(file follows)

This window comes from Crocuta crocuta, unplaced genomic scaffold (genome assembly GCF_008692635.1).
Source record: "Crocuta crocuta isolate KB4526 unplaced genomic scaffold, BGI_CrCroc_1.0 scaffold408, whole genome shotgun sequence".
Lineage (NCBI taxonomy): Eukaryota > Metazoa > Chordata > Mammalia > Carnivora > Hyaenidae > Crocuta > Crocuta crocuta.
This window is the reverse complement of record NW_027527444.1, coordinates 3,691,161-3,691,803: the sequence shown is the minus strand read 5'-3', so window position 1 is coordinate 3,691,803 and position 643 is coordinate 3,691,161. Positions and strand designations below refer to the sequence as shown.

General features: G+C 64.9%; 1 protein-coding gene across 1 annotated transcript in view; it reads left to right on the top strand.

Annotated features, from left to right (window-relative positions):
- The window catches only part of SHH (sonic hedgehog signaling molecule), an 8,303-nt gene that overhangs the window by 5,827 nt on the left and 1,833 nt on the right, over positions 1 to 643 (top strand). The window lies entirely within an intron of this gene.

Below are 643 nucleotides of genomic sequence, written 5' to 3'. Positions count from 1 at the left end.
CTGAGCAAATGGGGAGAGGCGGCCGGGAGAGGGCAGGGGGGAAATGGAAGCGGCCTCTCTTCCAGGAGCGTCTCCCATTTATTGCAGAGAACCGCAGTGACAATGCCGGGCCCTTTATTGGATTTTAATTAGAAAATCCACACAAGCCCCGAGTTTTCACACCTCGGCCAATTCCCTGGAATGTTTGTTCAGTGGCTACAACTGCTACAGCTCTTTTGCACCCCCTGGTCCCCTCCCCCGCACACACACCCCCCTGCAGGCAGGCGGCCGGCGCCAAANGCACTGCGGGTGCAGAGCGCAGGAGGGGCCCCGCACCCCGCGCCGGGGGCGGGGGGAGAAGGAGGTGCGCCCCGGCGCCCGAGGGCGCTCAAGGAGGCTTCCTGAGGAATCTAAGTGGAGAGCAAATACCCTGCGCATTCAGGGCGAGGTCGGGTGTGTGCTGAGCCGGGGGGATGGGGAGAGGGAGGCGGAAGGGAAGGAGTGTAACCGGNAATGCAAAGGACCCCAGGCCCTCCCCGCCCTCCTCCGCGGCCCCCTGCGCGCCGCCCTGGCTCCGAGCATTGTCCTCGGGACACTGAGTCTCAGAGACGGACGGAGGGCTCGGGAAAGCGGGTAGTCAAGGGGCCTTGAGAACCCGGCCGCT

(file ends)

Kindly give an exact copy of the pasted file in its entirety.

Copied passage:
This window comes from Crocuta crocuta, unplaced genomic scaffold (genome assembly GCF_008692635.1).
Source record: "Crocuta crocuta isolate KB4526 unplaced genomic scaffold, BGI_CrCroc_1.0 scaffold408, whole genome shotgun sequence".
Lineage (NCBI taxonomy): Eukaryota > Metazoa > Chordata > Mammalia > Carnivora > Hyaenidae > Crocuta > Crocuta crocuta.
This window is the reverse complement of record NW_027527444.1, coordinates 3,691,161-3,691,803: the sequence shown is the minus strand read 5'-3', so window position 1 is coordinate 3,691,803 and position 643 is coordinate 3,691,161. Positions and strand designations below refer to the sequence as shown.

General features: G+C 64.9%; 1 protein-coding gene across 1 annotated transcript in view; it reads left to right on the top strand.

Annotated features, from left to right (window-relative positions):
- The window catches only part of SHH (sonic hedgehog signaling molecule), an 8,303-nt gene that overhangs the window by 5,827 nt on the left and 1,833 nt on the right, over positions 1 to 643 (top strand). The window lies entirely within an intron of this gene.

Below are 643 nucleotides of genomic sequence, written 5' to 3'. Positions count from 1 at the left end.
CTGAGCAAATGGGGAGAGGCGGCCGGGAGAGGGCAGGGGGGAAATGGAAGCGGCCTCTCTTCCAGGAGCGTCTCCCATTTATTGCAGAGAACCGCAGTGACAATGCCGGGCCCTTTATTGGATTTTAATTAGAAAATCCACACAAGCCCCGAGTTTTCACACCTCGGCCAATTCCCTGGAATGTTTGTTCAGTGGCTACAACTGCTACAGCTCTTTTGCACCCCCTGGTCCCCTCCCCCGCACACACACCCCCCTGCAGGCAGGCGGCCGGCGCCAAANGCACTGCGGGTGCAGAGCGCAGGAGGGGCCCCGCACCCCGCGCCGGGGGCGGGGGGAGAAGGAGGTGCGCCCCGGCGCCCGAGGGCGCTCAAGGAGGCTTCCTGAGGAATCTAAGTGGAGAGCAAATACCCTGCGCATTCAGGGCGAGGTCGGGTGTGTGCTGAGCCGGGGGGATGGGGAGAGGGAGGCGGAAGGGAAGGAGTGTAACCGGNAATGCAAAGGACCCCAGGCCCTCCCCGCCCTCCTCCGCGGCCCCCTGCGCGCCGCCCTGGCTCCGAGCATTGTCCTCGGGACACTGAGTCTCAGAGACGGACGGAGGGCTCGGGAAAGCGGGTAGTCAAGGGGCCTTGAGAACCCGGCCGCT